Rock-bottom airfares hurt airlines in long run


POSTED: Friday, August 28, 2009

I see with bewilderment that Mokulele Air has introduced a $299 (highly restricted) fare for unlimited travel good for all the month of September. It was promptly matched by Hawaiian and go! with a $24.99 fare per sector. This is obviously good news for the consumer and, whatever strategy there is behind this new low fare, it once again highlights the essence of competition.

And, as I have said many times before, I believe in competition. Competition is good for the consumer; it keeps prices in check and improves the quality of the product. But I just hope that this new reduction is just a temporary fare cut and not a fare war. Because as we all know, in a fare war there are no winners, only survivors. Consumer benefits will be temporary but, should competition be reduced or eliminated, they will have to pay back the money they have saved with interest.

Is this $24.99 fare realistic? I don't think so. Is it sustainable? Most definitely not.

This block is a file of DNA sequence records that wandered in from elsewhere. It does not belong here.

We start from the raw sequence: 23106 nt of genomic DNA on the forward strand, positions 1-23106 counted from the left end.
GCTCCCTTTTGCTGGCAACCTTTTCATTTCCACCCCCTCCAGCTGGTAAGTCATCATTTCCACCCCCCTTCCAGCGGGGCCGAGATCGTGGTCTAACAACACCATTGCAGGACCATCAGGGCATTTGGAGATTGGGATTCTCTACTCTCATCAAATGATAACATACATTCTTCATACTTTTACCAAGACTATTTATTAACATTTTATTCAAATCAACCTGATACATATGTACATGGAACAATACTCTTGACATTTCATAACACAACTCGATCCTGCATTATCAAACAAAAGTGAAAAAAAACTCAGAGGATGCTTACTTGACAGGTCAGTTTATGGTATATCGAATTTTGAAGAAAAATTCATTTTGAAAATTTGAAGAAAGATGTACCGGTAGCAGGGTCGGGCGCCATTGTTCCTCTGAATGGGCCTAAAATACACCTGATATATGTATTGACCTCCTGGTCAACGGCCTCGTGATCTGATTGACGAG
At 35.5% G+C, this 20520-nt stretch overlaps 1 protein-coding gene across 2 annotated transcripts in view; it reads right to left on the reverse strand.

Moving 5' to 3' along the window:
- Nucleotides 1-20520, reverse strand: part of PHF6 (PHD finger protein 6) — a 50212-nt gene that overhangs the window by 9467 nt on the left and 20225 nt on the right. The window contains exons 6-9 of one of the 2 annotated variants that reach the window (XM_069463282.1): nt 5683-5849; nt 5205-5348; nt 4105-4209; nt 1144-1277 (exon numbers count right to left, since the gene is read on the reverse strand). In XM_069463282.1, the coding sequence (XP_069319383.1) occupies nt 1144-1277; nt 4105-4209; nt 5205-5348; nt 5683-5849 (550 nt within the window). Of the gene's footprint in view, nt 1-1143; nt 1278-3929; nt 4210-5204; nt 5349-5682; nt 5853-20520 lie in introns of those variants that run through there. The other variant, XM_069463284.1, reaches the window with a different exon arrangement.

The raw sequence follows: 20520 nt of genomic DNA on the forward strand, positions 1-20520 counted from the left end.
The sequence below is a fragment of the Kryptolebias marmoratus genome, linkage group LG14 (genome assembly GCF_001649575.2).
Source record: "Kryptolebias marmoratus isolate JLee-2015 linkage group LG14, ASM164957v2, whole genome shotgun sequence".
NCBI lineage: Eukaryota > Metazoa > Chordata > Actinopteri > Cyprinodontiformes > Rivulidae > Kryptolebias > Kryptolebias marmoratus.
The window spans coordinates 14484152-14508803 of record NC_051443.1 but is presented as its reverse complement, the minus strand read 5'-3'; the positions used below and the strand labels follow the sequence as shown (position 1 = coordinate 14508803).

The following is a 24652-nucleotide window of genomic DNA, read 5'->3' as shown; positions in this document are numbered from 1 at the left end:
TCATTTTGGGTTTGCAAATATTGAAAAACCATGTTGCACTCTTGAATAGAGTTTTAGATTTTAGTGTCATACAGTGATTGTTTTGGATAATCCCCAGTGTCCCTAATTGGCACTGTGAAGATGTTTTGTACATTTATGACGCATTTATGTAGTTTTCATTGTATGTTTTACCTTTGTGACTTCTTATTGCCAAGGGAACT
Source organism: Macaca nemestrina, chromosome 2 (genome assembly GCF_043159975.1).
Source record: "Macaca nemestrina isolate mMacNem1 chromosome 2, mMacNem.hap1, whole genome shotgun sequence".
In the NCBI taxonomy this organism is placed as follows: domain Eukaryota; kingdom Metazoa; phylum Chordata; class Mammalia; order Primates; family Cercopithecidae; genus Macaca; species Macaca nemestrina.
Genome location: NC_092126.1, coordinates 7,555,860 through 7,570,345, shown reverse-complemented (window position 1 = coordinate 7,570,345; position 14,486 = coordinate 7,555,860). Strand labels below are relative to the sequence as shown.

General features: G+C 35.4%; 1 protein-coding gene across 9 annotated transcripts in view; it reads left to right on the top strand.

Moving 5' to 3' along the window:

The real way for an airline to compete should not be by throwing into the market those artificially low fares that smack more of an act of desperation than an intelligent marketing ploy.

They should compete with prices that are affordable, sustainable and with the innovation, quality and reliability of their service. That is to say, healthy competition without dumping prices.

Airlines should come to their senses and replace fare wars with fair wars. They can be competitive by implementing rigorous cost control and offer the public a clearer and comprehensible fare structure.

In this unrealistic scenario of illogical fare dumping, for some airlines this strategy could backfire and they could get seriously hurt from self-inflicted wounds.

As I said, in a fare war there are no winners, only survivors.

Franco Mancassola, founder of Discovery Air and Debonair Airways, also was vice president of international operations for Continental Airlines and World Airways. He lives in Hawaii Kai.